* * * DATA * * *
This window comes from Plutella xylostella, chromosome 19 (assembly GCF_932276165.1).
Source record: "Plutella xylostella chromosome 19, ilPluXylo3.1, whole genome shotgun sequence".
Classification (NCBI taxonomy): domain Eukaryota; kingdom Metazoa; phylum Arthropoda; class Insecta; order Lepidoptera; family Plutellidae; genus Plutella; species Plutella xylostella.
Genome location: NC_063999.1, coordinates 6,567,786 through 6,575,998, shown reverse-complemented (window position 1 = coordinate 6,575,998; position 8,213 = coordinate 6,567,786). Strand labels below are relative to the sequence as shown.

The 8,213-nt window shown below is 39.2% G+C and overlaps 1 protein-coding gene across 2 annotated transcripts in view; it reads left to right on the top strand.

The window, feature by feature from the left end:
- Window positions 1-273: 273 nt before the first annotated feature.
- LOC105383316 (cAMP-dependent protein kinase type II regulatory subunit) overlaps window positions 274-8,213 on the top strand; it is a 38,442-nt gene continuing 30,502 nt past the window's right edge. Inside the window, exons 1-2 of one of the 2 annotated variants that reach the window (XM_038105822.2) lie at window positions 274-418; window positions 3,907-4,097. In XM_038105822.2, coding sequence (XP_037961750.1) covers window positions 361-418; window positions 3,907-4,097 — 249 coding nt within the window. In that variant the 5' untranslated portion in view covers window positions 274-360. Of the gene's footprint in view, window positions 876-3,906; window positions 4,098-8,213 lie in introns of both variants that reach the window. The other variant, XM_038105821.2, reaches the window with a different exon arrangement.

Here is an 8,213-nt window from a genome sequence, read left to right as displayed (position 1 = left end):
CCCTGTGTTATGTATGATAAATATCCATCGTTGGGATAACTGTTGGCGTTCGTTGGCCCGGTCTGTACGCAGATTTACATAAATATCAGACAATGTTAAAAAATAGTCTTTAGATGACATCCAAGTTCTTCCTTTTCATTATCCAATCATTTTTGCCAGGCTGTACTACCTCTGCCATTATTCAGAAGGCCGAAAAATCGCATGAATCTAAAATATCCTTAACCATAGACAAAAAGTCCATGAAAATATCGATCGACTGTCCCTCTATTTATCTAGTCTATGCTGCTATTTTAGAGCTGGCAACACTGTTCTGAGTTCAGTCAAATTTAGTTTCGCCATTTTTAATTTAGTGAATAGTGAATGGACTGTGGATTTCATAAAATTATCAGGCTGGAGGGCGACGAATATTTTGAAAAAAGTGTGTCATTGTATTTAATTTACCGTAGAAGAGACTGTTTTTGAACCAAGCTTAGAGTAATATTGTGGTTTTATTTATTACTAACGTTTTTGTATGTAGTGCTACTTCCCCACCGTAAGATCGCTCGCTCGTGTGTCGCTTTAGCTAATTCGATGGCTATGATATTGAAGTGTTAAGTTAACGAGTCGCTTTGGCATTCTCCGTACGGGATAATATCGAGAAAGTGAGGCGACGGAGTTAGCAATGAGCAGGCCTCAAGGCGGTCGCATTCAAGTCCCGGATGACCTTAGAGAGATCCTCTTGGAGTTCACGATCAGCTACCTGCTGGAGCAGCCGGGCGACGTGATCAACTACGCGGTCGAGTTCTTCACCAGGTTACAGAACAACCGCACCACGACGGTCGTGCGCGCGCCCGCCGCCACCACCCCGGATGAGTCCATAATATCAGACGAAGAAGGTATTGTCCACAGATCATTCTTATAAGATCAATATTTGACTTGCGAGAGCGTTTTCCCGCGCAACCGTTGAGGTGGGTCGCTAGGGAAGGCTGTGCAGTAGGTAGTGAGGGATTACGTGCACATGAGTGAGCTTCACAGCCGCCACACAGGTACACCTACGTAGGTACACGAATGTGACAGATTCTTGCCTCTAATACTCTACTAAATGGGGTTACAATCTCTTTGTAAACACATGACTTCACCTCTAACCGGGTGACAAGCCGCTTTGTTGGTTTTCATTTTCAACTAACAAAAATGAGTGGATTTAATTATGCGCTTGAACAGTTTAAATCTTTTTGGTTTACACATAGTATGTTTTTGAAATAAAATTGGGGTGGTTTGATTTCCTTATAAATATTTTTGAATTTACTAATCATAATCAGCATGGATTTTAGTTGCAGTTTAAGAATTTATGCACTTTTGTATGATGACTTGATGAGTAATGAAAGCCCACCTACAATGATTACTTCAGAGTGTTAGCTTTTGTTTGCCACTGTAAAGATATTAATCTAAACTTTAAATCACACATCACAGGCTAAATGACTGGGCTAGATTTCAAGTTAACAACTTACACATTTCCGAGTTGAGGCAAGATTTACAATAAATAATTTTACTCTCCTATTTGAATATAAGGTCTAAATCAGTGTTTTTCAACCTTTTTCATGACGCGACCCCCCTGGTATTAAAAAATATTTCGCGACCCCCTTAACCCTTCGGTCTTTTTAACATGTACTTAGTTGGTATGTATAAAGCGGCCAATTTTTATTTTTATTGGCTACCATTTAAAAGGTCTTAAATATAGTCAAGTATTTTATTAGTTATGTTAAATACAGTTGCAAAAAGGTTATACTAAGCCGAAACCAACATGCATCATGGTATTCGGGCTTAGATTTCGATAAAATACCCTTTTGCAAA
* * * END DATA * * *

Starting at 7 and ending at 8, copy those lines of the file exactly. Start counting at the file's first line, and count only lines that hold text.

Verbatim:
- Window positions 1-273: 273 nt before the first annotated feature.
- LOC105383316 (cAMP-dependent protein kinase type II regulatory subunit) overlaps window positions 274-8,213 on the top strand; it is a 38,442-nt gene continuing 30,502 nt past the window's right edge. Inside the window, exons 1-2 of one of the 2 annotated variants that reach the window (XM_038105822.2) lie at window positions 274-418; window positions 3,907-4,097. In XM_038105822.2, coding sequence (XP_037961750.1) covers window positions 361-418; window positions 3,907-4,097 — 249 coding nt within the window. In that variant the 5' untranslated portion in view covers window positions 274-360. Of the gene's footprint in view, window positions 876-3,906; window positions 4,098-8,213 lie in introns of both variants that reach the window. The other variant, XM_038105821.2, reaches the window with a different exon arrangement.